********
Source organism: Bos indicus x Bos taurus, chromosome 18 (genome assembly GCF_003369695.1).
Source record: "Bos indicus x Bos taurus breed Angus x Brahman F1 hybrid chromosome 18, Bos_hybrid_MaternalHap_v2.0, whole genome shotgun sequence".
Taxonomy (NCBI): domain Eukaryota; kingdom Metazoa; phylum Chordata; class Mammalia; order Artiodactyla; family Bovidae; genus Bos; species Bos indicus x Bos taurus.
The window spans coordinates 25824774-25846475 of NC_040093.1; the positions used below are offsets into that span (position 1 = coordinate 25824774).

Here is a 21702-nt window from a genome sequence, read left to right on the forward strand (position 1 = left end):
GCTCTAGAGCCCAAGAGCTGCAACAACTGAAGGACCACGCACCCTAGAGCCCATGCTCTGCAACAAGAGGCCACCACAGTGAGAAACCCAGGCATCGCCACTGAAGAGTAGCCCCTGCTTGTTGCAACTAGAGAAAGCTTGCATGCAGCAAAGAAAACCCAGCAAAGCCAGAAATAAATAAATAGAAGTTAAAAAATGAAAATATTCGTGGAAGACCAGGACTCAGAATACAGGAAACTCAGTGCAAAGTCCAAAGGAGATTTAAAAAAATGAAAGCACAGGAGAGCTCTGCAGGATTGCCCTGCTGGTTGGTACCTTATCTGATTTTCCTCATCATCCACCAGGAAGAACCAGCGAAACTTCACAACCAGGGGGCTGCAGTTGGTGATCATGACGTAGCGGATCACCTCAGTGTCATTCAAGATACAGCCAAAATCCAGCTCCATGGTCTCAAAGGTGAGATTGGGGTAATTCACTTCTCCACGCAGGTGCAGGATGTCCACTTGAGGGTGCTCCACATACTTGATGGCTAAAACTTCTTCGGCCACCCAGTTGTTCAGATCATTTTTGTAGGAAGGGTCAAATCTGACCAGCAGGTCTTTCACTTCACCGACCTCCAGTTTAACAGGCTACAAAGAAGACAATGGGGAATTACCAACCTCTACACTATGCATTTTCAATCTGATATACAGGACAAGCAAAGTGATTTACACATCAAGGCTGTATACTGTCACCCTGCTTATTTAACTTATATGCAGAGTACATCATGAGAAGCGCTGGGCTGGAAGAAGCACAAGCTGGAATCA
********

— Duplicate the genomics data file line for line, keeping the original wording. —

Source organism: Bos indicus x Bos taurus, chromosome 18 (genome assembly GCF_003369695.1).
Source record: "Bos indicus x Bos taurus breed Angus x Brahman F1 hybrid chromosome 18, Bos_hybrid_MaternalHap_v2.0, whole genome shotgun sequence".
Taxonomy (NCBI): domain Eukaryota; kingdom Metazoa; phylum Chordata; class Mammalia; order Artiodactyla; family Bovidae; genus Bos; species Bos indicus x Bos taurus.
The window spans coordinates 25824774-25846475 of NC_040093.1; the positions used below are offsets into that span (position 1 = coordinate 25824774).

Here is a 21702-nt window from a genome sequence, read left to right on the forward strand (position 1 = left end):
GCTCTAGAGCCCAAGAGCTGCAACAACTGAAGGACCACGCACCCTAGAGCCCATGCTCTGCAACAAGAGGCCACCACAGTGAGAAACCCAGGCATCGCCACTGAAGAGTAGCCCCTGCTTGTTGCAACTAGAGAAAGCTTGCATGCAGCAAAGAAAACCCAGCAAAGCCAGAAATAAATAAATAGAAGTTAAAAAATGAAAATATTCGTGGAAGACCAGGACTCAGAATACAGGAAACTCAGTGCAAAGTCCAAAGGAGATTTAAAAAAATGAAAGCACAGGAGAGCTCTGCAGGATTGCCCTGCTGGTTGGTACCTTATCTGATTTTCCTCATCATCCACCAGGAAGAACCAGCGAAACTTCACAACCAGGGGGCTGCAGTTGGTGATCATGACGTAGCGGATCACCTCAGTGTCATTCAAGATACAGCCAAAATCCAGCTCCATGGTCTCAAAGGTGAGATTGGGGTAATTCACTTCTCCACGCAGGTGCAGGATGTCCACTTGAGGGTGCTCCACATACTTGATGGCTAAAACTTCTTCGGCCACCCAGTTGTTCAGATCATTTTTGTAGGAAGGGTCAAATCTGACCAGCAGGTCTTTCACTTCACCGACCTCCAGTTTAACAGGCTACAAAGAAGACAATGGGGAATTACCAACCTCTACACTATGCATTTTCAATCTGATATACAGGACAAGCAAAGTGATTTACACATCAAGGCTGTATACTGTCACCCTGCTTATTTAACTTATATGCAGAGTACATCATGAGAAGCGCTGGGCTGGAAGAAGCACAAGCTGGAATCA